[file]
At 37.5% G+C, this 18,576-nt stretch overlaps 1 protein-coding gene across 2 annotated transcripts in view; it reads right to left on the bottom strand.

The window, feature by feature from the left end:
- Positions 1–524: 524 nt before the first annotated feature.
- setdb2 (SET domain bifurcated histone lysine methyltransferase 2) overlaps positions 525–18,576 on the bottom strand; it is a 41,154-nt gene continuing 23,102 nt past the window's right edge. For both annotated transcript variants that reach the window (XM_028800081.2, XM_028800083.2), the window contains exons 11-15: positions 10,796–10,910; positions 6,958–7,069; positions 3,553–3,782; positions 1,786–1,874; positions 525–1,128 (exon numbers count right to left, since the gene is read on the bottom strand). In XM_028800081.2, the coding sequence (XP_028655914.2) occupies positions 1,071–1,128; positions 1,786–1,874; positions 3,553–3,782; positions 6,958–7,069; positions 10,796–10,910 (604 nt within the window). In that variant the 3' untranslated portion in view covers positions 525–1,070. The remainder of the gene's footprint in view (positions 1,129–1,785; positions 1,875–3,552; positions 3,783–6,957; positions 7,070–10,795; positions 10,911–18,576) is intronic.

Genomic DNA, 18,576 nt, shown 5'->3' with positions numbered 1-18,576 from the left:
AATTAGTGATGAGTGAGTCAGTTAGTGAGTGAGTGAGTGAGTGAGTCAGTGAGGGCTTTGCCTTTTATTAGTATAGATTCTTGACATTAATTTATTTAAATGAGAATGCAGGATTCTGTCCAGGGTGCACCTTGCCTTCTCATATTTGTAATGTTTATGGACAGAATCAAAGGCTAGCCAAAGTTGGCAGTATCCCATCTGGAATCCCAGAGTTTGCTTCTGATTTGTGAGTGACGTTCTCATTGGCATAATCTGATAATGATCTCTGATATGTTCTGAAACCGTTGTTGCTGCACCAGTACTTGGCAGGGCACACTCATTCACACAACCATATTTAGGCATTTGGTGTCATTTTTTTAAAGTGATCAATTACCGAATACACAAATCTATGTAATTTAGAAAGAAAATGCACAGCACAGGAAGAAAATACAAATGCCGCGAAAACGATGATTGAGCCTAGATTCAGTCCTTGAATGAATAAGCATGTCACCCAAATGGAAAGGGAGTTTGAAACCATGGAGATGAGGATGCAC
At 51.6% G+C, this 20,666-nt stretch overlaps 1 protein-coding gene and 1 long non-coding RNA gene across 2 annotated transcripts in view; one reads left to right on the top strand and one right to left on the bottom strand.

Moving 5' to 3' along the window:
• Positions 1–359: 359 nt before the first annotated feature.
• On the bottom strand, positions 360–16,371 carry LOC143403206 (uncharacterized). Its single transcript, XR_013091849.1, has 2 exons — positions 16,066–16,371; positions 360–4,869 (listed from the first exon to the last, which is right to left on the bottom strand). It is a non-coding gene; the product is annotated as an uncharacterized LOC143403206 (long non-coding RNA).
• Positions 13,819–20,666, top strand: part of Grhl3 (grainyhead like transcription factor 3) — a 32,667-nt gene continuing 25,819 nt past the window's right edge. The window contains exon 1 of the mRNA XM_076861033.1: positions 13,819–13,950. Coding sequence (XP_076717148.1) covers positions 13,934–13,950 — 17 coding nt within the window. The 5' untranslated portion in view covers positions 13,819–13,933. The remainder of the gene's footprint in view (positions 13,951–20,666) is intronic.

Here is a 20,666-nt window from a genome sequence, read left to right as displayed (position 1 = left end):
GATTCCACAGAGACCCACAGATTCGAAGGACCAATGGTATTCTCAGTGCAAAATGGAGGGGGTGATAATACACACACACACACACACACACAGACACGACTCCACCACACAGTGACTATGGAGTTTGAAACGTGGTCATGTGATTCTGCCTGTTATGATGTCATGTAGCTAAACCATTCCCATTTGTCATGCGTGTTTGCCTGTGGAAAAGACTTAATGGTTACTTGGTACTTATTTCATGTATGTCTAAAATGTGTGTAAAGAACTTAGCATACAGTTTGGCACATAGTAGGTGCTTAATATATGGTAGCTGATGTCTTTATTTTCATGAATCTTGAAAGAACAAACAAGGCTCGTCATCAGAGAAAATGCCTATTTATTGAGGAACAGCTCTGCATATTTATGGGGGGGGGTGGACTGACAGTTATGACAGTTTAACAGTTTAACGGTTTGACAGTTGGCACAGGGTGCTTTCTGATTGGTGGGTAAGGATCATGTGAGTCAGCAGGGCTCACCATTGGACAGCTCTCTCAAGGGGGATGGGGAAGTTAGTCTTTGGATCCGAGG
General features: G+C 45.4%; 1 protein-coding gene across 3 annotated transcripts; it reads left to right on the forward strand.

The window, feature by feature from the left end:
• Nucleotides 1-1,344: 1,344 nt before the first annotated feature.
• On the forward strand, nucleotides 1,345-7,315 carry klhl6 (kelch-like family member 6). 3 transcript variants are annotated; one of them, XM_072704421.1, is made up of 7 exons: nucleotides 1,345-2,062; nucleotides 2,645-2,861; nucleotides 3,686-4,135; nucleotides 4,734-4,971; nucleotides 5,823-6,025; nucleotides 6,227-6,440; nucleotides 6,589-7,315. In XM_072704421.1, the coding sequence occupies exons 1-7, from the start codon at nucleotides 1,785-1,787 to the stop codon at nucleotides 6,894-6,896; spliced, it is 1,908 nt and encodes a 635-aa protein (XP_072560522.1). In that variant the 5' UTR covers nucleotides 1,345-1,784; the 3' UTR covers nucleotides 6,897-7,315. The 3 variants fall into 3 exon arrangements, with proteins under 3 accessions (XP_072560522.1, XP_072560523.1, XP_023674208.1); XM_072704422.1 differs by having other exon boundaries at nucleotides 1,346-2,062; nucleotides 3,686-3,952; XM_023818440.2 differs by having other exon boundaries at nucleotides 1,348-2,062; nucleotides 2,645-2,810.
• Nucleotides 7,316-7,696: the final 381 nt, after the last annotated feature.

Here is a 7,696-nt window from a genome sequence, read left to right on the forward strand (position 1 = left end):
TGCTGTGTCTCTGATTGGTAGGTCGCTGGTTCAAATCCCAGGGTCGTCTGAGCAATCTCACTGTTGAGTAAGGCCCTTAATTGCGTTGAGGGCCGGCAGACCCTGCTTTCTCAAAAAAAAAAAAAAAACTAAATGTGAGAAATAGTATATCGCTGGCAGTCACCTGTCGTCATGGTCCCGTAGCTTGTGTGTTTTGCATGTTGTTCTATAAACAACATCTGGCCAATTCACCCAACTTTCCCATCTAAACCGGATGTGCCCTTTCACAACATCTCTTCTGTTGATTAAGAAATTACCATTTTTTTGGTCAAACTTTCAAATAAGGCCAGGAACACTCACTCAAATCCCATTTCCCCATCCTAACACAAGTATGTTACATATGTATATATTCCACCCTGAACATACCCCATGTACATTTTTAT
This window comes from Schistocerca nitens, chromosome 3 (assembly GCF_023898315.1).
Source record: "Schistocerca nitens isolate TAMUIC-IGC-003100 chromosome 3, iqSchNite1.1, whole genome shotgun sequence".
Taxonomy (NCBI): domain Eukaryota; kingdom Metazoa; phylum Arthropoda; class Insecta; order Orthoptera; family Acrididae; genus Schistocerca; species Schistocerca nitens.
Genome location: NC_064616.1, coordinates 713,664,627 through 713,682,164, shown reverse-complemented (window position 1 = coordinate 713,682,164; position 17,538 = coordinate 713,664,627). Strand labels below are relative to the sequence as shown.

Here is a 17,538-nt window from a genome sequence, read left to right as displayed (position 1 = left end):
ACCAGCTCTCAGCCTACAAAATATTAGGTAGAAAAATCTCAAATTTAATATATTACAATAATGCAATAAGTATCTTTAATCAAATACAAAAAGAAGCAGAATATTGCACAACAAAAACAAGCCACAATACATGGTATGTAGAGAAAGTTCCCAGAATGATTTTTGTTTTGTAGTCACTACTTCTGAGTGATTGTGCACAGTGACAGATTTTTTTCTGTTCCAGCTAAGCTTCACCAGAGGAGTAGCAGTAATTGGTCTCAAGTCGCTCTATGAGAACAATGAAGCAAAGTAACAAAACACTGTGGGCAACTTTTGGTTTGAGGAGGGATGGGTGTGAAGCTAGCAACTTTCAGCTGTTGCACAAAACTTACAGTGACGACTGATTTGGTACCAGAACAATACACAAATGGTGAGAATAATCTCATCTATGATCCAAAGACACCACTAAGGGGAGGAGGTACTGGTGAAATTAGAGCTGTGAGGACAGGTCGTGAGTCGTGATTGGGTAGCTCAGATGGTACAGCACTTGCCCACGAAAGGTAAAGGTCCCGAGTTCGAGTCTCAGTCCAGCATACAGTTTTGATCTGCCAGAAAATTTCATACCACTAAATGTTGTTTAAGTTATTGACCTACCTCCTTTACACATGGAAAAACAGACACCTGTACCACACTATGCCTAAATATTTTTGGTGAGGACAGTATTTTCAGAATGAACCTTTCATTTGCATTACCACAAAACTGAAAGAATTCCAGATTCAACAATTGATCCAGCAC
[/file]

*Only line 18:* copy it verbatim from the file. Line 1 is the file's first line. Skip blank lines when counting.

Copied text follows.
• Nucleotides 7,316-7,696: the final 381 nt, after the last annotated feature.